There is a new book by Don Prothero, and it is a new book in the microgenre of “25 things.”
The Story of the Dinosaurs in 25 Discoveries: Amazing Fossils and the People Who Found Them by Don Prothero is available now for pre-order, and is expected to hit the shelves in mid July. It will provide excellent summer reading!
You know of Prothero because of his many books including the current classic (now in its second edition) Evolution: What the Fossils Say and Why It Matters. The “25” genera includes The Story of the Earth in 25 Rocks: Tales of Important Geological Puzzles and the People Who Solved Them, and The Story of Life in 25 Fossils: Tales of Intrepid Fossil Hunters and the Wonders of Evolution.
This book has a chapter devoted to each discovery. The nature of the discovery varies, and the definition of discovery is, necessarily and helpfully, very wide ranging. In many cases, the discovery, recovery, eventual reporting or publication, and integration of a dinosaur species is a long and drawn out process involving multiple field trips, many different characters, and a lot of action. For example, the “discovery” of spinosaurus (from Egypt) comes to us as a story involving two world wars, several expeditions, great human tragedy, and some cool dinosaur bones. Other discoveries are more about how we think about dinosaurs. This is especially true of the first few chapters, which serve to illustrate how clueless early researchers were about certain things, while being pretty smart about other things.
Chapter 6, on Eoraptor, focuses not on a specific discovery, but rather, on the question of what a dinosaur actually is, how taxonomy has changed, and on attempts to identify and define the basal dinosaur (which is not Eoraptor, but it kinda is). There are other similar orienting pauses elsewhere in the book as well.
Although the chapters vary a great deal in the range of time, space, or fossil material covered, they follow a general pattern of putting together in one place most of the pertinent facts about a particular episode in the history of dinosaur research, and the pertinent facts about a particular part of the overall dinosaur bestiary. All in all, there is a good bit of history, history of the science, anatomy, evolutionary biology, scientific drama, greatness and tragedy of the act of discovory (or loss), and many many bones.
It is important for you to know that Prothero brings the reader up to date on many, probably most, of the current dinosaur controversies and conundra. The Story of the Dinosaurs in 25 Discoveries: Amazing Fossils and the People Who Found Them is divided into four sections. The first is about early finds and early thinking, from the dark ages of dinosaur research. The second focuses on the long-necked giants, the third on theropods, and the fourth on the ornithischians (duck beaked, horned, and spiky armored dinosaurs). I’ve put a current draft of the TOC at the bottom of the post to give you an idea of the detail of coverage.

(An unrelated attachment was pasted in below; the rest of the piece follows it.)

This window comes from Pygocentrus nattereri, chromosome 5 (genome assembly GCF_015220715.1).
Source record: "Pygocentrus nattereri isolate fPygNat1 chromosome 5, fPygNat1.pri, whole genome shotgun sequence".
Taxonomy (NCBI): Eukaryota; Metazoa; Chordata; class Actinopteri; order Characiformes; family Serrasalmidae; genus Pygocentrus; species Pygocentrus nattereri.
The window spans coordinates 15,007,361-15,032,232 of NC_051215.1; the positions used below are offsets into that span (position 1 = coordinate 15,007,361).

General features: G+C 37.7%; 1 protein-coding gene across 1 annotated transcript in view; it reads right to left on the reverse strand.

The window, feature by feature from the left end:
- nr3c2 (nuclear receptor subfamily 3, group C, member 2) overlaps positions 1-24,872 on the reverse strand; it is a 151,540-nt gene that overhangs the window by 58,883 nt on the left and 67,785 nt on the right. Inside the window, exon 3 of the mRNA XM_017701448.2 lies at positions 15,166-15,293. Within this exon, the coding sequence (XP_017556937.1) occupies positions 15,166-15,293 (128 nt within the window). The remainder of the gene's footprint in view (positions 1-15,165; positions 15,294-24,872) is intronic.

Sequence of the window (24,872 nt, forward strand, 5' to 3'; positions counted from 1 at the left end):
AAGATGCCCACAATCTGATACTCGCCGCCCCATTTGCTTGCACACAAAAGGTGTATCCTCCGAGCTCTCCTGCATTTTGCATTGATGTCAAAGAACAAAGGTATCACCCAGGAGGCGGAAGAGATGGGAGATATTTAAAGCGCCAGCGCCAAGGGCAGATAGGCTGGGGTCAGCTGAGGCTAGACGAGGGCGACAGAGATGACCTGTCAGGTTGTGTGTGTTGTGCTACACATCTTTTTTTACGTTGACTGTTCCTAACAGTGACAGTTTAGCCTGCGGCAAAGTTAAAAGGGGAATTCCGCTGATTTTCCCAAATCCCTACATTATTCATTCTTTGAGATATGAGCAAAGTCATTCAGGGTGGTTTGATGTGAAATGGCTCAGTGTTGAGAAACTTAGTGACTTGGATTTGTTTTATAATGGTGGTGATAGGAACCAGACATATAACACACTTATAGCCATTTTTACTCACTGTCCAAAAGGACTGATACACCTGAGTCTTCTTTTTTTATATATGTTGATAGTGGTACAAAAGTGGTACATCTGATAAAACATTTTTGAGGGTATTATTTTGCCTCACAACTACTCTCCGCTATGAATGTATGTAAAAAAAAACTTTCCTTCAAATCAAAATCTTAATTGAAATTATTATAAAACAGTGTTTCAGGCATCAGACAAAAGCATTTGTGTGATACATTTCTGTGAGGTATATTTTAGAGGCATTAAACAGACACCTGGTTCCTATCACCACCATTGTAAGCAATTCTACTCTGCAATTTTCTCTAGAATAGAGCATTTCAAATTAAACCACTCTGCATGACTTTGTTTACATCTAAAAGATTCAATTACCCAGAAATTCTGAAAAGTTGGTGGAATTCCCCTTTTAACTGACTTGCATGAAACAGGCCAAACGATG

I highly recommend this book.
Also by Prothero: When Humans Nearly Vanished: The Catastrophic Explosion of the Toba Volcano, Reality Check: How Science Deniers Threaten Our Future, UFOs, Chemtrails, and Aliens: What Science Says, The Princeton Field Guide to Prehistoric Mammals (Princeton Field Guides), California’s Amazing Geology, and coming out in the future: Fantastic Fossils: A Guide to Finding and Identifying Prehistoric Life, and a bunch of other books.
Part I. In the Beginning
1. Megalosaurus: The “Great Lizard,” the “Scrotum Humanum”, and the First Named Dinosaur
2. Iguanodon: Gideon Mantell, Louis Dollo, and the First Dinosaur Fauna
3. Cetiosaurus: The “Whale Lizard,” Richard Owen, and the First Known Sauropod
4. Hadrosaurus: Joseph Leidy and the First American Dinosaur
5. Eoraptor: The First Dinosaurs
Part II. The Long-Necked Giants
6. Plateosaurus: Ancestors of the Giants
7. Apatosaurus and Brontosaurus: Marsh, Cope, and the Bone Wars
8. Diplodocus: The Real “Jurassic Park” and Carnegie’s Gift
9. Giraffatitan: The Tallest of the Tall, and the Tendaguru
10. Patagotitan: Who’s the Biggest of Them All?
Part III. Red in Tooth and Claw: The Theropods
11. Coelophysis: The Little Dinosaur of Ghost Ranch
12. Cryolophosaurus: Denizen of the Polar Darkness
13. Spinosaurus: Lost Giants of Egypt
14. Tyrannosaurus: King of the Tyrant Reptiles
15. Giganotosaurus: Biggest Predator of All?
16. Deinocheirus: “Terrible Hands” Lead to Big Surprises
17. Velociraptor: “Terrible Claws” and the Dinosaur Renaissance
18. Sinosauropteryx: Feathered Dinosaurs and the Origin of Birds
Part IV. Horns and Spikes and Armor and Duck Beaks: The Ornithischians
19. Heterodontosaurus: The Origin of Ornithischians
20. Stegosaurus: The “Roofed Lizard” and the Thagomizer
21. Ankylosaurus: Armored Dinosaurs and “Mr. Bones”
22. Corythosaurus: Duckbills with Headgear
23. Stegoceras: The “Unicorn Dinosaur” and the Boneheads
24. Protoceratops: The Griffin Legend and the Origin of Horned Dinosaurs
25. Triceratops: The “Dinosaurian Bison” and the Last of the Dinosaurs
4 thoughts on “New Prothero: Twenty Five Dino Discoveries”
I’ve read and often refer to several of Dr. Prothero’s books. Even those of us with advanced degrees can learn a lot from them if our degrees are in other specialties or are more than a few years old.
The existence of excellent, accessible, up to date, and interesting books on geology and paleontology by Don Prothero and others (Peter Ward comes to mind) makes it all the more difficult to understand why ignorance of science is so widespread in the U.S. (and seems to dominate one particular U.S. political party. Wilful ignorance it seems to be.